FII: Apart from tweaking the syllabus here and there, what do you think can the Indian education system do to make people aware of how much our ideas of sexuality and gender are problematic and colonised?

Neha Bhat: I am an advocate from a trauma lens. If there is more mental health language just accessible to people at the grassroots level, then the bridge needs to happen not just in the syllabus, not just in the teachers, but also at home. There is a lot of dissonance that young people go through where the parent imposes on the young person who, as a result, might have a completely like other life going on. That’s incredibly sad. They will come to somebody like me for help, but I am not a free service charity. I have a fee. So what about the person who can’t afford me at all? How does that person get help? It’s quite dependent on the individual right now: whoever can access help should access help.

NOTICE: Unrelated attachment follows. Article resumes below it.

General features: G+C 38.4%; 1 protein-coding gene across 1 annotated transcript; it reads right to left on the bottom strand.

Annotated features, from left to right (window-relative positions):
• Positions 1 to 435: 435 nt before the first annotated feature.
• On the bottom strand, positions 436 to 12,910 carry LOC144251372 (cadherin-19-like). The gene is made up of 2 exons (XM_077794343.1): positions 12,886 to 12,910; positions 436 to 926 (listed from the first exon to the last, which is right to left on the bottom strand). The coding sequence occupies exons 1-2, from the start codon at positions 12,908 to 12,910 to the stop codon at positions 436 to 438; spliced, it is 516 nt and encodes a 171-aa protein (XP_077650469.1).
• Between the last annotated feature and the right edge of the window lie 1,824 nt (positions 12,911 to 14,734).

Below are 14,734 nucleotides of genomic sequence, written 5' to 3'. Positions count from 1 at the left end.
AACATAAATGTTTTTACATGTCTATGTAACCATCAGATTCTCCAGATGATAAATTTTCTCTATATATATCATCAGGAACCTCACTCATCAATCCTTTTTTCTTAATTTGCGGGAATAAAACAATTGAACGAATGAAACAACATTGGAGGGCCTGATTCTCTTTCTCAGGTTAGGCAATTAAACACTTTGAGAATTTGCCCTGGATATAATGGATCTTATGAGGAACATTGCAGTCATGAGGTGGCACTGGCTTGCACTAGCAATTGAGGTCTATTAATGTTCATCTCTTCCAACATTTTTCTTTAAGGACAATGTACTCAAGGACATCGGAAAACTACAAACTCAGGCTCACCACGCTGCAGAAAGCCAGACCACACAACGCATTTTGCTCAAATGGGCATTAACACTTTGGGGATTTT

Now that we are economically healthier as a country, I think there needs to be more connection to this idea that we are suffering and we don’t need to suffer. As opposed to our parent’s generation, more of us have access to money. Because we have access to money and stability, could we now also transfer that access to emotional health and mental health? Now, what does that look like for me as an idea, which I work on with the mental health boards all the time, is to say, ‘Can we empower the grassroots teachers to actually take the trauma of the young kid seriously?

If there is a child around 3 or 4 years old who’s yelling in class, let’s not dismiss it. Let’s actually look at it. Let’s send caseworkers to that person’s house. Let’s see what could there be. It’s often child sexual abuse or domestic violence in the family. There are so many challenges that the family needs support, right, which is why they are also holding on to these colonial ideas of sexuality and gender very tightly because it gives them a very nice sense of “this is right, this is wrong”. Instead of that, let’s support our citizens where they feel they are in trouble. That is my work. I also personally do a lot in this area where I go to different organisations of different political affinities. I do a lot of workshops at the grassroots so that people can understand that it’s OK that something’s wrong. This means that we can tend to it. It’s not a moral problem; it’s a stability problem which we need to take care of one step at a time.